Google Shopping Express in San Francisco – confessions of a beta tester (infographic)
In public relations, it is our job – or perhaps calling – to be observant arbiters of emerging processes, especially in the way consumers interact with and discover new brands or products. So when it comes to a new service meant to enhance, enrich and accelerate the shopping experience, the PR and Marketing world watches with bated breath.
Enter Google Shopping Express – a new service now in beta test in San Francisco which offers same day delivery from local retailers. The current king of rapid, non-emergency transfer of goods-to-human delivery is Amazon Prime’s two day service, which is not to be undercut by Google’s recent attempt. Nor is any other unique delivery vehicle that has enlivened product awareness in cluttered markets: what the monthly subscription of Birchbox did for beauty brands has been so successful, spin-offs are multiplying like rabbits in spring time [while there is no Birchbox counterpart tailored to rabbits (yet), there is Barkbox, a monthly delivery of goods for your pooch].
As we continue to bask in the whimsical trend of pop-up services and offerings, it’s hard to imagine things slowing down anytime soon. You want it? Now it can be there in a matter of hours, hand-delivered by a gentleman or woman sporting a Google-green polo shirt and a smile. It’s evocative of a 1950’s era Milk Man. Technology has moved us forward to get us back to that level of customer service.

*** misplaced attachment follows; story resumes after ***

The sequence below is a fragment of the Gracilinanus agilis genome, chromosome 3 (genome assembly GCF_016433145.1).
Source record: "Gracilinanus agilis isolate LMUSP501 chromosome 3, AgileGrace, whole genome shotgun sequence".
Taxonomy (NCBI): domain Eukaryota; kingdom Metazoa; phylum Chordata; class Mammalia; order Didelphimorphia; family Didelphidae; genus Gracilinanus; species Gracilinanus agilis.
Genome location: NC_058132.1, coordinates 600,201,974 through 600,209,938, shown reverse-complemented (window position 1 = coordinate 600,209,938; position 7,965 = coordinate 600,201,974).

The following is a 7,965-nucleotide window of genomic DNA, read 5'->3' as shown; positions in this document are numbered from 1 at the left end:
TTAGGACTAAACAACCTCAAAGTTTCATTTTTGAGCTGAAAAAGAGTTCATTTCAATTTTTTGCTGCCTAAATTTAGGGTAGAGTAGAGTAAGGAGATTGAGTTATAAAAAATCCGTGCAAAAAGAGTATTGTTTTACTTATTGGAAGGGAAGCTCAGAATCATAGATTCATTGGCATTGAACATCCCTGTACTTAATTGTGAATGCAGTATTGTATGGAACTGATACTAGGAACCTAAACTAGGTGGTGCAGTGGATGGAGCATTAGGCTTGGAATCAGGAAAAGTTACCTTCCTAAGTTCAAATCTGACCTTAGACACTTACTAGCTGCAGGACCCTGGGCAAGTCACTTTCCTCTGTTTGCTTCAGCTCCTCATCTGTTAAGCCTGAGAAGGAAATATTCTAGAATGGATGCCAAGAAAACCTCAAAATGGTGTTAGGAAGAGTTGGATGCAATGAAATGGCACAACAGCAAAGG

The quickening of the consumer lifecycle inevitably leads to trend forecasting and social media campaigns meant to rise to the occasion; to be as quick-witted and accommodating as the delivery service itself. And what better way to learn a language than to be immersed in the culture?
Fineman PR decided to play house with Google Shopping Express as beta users. The infographic is a snapshot into our first beta-test experience, and we’ve since continued to shop up a storm.
While it may be too soon to make any major leaps and projections for PR implications, what perhaps is most notable about this service is the inclusion of smaller, local, artisan brands like Blue Bottle Coffee into the mix, and what it means for awareness building. But for now, we’re shopping from our desks with abandon, enjoying the immediacy of our deliveries and becoming more fluent in consumer processes – and all for the sake of research.
Calendar note: For San Franciscan’s interested in Google’s continued global/digital domination, Eric Schmidt and Jared Cohen will be speaking June 4th here in the city, brought to you by the Commonwealth Club.